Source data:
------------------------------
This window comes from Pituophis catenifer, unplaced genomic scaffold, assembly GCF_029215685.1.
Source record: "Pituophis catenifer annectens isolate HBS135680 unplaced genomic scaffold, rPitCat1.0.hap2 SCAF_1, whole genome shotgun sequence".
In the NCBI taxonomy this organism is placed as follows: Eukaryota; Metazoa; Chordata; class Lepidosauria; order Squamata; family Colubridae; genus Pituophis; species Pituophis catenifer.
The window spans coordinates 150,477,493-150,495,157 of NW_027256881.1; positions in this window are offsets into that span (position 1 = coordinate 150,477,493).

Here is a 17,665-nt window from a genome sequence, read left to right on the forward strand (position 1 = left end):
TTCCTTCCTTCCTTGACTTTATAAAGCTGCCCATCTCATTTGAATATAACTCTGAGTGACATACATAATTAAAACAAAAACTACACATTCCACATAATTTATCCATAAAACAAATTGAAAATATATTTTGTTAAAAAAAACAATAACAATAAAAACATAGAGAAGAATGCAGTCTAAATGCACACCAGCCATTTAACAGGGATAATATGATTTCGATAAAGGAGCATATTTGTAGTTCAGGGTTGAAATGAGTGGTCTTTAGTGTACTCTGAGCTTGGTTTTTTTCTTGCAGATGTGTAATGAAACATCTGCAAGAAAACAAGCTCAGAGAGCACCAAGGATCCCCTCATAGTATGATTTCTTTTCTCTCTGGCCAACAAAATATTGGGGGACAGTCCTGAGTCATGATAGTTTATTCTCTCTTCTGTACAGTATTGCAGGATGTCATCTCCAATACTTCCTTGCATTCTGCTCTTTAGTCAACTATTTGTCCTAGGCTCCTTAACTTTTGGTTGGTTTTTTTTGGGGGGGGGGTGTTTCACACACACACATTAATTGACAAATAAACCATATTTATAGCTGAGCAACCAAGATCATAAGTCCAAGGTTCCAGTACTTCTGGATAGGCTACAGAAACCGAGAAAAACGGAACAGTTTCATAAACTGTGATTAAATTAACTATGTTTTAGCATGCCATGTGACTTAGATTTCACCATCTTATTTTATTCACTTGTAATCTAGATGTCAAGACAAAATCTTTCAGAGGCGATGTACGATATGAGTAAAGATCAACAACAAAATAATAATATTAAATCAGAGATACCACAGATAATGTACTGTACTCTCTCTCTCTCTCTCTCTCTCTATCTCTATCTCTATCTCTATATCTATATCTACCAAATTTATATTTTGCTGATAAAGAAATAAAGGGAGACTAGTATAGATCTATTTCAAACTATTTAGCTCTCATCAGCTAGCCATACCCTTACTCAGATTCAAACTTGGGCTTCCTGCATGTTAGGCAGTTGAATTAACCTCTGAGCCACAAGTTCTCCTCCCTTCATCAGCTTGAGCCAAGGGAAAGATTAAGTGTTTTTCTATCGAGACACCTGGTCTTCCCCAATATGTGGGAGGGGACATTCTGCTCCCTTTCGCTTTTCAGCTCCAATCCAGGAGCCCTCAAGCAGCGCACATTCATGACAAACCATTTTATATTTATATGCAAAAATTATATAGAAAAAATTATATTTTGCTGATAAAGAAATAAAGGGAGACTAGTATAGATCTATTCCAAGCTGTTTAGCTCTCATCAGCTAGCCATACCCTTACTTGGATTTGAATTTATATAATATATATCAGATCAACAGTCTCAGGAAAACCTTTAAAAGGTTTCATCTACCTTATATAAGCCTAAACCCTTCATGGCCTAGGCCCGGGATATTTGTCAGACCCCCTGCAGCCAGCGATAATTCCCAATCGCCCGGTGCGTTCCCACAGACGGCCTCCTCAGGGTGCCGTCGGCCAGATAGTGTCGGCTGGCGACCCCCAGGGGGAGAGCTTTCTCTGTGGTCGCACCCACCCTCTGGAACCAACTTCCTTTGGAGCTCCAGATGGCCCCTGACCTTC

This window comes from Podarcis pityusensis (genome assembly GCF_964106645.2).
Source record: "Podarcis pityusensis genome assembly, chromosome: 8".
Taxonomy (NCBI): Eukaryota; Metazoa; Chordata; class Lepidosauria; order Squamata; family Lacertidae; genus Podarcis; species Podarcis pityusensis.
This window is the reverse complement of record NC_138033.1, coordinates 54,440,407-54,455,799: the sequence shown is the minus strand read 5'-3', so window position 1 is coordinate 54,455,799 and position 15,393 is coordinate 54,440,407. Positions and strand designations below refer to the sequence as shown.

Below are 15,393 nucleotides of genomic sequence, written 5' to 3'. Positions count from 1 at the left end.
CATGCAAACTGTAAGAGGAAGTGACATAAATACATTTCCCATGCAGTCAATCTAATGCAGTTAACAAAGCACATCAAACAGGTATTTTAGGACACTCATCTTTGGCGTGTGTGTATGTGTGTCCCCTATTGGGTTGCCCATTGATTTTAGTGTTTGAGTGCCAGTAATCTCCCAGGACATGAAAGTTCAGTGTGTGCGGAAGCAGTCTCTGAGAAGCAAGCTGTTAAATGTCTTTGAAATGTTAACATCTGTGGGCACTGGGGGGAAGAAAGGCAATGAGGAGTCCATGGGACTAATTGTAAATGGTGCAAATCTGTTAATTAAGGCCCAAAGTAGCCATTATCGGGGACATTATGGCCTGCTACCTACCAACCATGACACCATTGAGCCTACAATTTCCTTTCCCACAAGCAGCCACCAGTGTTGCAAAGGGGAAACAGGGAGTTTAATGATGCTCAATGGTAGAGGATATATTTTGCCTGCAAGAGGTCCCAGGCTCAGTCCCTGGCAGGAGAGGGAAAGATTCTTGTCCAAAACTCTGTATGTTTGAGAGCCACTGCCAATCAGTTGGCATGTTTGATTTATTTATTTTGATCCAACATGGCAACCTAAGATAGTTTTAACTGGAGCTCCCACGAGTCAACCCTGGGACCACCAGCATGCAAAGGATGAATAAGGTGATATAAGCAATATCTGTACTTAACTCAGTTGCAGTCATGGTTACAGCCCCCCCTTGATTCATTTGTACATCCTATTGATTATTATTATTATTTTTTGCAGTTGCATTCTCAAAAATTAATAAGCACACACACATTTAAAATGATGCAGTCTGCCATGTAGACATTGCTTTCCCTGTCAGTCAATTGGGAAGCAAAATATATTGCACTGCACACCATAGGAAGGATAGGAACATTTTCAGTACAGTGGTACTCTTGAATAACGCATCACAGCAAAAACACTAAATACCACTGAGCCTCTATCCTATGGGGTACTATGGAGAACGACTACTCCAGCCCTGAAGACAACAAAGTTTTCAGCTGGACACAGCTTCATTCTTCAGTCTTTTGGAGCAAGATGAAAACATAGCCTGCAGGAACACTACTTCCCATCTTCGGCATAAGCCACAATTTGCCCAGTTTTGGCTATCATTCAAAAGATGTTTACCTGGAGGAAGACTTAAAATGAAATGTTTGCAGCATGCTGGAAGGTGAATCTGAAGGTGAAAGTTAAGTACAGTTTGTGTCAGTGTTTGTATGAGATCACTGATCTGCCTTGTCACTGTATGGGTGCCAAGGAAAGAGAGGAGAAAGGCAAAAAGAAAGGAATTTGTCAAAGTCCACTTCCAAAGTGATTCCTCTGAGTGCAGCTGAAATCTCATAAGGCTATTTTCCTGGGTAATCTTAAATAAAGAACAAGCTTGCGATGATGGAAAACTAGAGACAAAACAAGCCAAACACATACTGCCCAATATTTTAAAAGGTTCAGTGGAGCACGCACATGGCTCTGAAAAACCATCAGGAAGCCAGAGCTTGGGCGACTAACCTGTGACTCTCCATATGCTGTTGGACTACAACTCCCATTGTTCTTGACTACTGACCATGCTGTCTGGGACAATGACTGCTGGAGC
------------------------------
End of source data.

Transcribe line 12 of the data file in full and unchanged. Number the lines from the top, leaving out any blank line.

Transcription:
CATGCAAACTGTAAGAGGAAGTGACATAAATACATTTCCCATGCAGTCAATCTAATGCAGTTAACAAAGCACATCAAACAGGTATTTTAGGACACTCATCTTTGGCGTGTGTGTATGTGTGTCCCCTATTGGGTTGCCCATTGATTTTAGTGTTTGAGTGCCAGTAATCTCCCAGGACATGAAAGTTCAGTGTGTGCGGAAGCAGTCTCTGAGAAGCAAGCTGTTAAATGTCTTTGAAATGTTAACATCTGTGGGCACTGGGGGGAAGAAAGGCAATGAGGAGTCCATGGGACTAATTGTAAATGGTGCAAATCTGTTAATTAAGGCCCAAAGTAGCCATTATCGGGGACATTATGGCCTGCTACCTACCAACCATGACACCATTGAGCCTACAATTTCCTTTCCCACAAGCAGCCACCAGTGTTGCAAAGGGGAAACAGGGAGTTTAATGATGCTCAATGGTAGAGGATATATTTTGCCTGCAAGAGGTCCCAGGCTCAGTCCCTGGCAGGAGAGGGAAAGATTCTTGTCCAAAACTCTGTATGTTTGAGAGCCACTGCCAATCAGTTGGCATGTTTGATTTATTTATTTTGATCCAACATGGCAACCTAAGATAGTTTTAACTGGAGCTCCCACGAGTCAACCCTGGGACCACCAGCATGCAAAGGATGAATAAGGTGATATAAGCAATATCTGTACTTAACTCAGTTGCAGTCATGGTTACAGCCCCCCCTTGATTCATTTGTACATCCTATTGATTATTATTATTATTTTTTGCAGTTGCATTCTCAAAAATTAATAAGCACACACACATTTAAAATGATGCAGTCTGCCATGTAGACATTGCTTTCCCTGTCAGTCAATTGGGAAGCAAAATATATTGCACTGCACACCATAGGAAGGATAGGAACATTTTCAGTACAGTGGTACTCTTGAATAACGCATCACAGCAAAAACACTAAATACCACTGAGCCTCTATCCTATGGGGTACTATGGAGAACGACTACTCCAGCCCTGAAGACAACAAAGTTTTCAGCTGGACACAGCTTCATTCTTCAGTCTTTTGGAGCAAGATGAAAACATAGCCTGCAGGAACACTACTTCCCATCTTCGGCATAAGCCACAATTTGCCCAGTTTTGGCTATCATTCAAAAGATGTTTACCTGGAGGAAGACTTAAAATGAAATGTTTGCAGCATGCTGGAAGGTGAATCTGAAGGTGAAAGTTAAGTACAGTTTGTGTCAGTGTTTGTATGAGATCACTGATCTGCCTTGTCACTGTATGGGTGCCAAGGAAAGAGAGGAGAAAGGCAAAAAGAAAGGAATTTGTCAAAGTCCACTTCCAAAGTGATTCCTCTGAGTGCAGCTGAAATCTCATAAGGCTATTTTCCTGGGTAATCTTAAATAAAGAACAAGCTTGCGATGATGGAAAACTAGAGACAAAACAAGCCAAACACATACTGCCCAATATTTTAAAAGGTTCAGTGGAGCACGCACATGGCTCTGAAAAACCATCAGGAAGCCAGAGCTTGGGCGACTAACCTGTGACTCTCCATATGCTGTTGGACTACAACTCCCATTGTTCTTGACTACTGACCATGCTGTCTGGGACAATGACTGCTGGAGC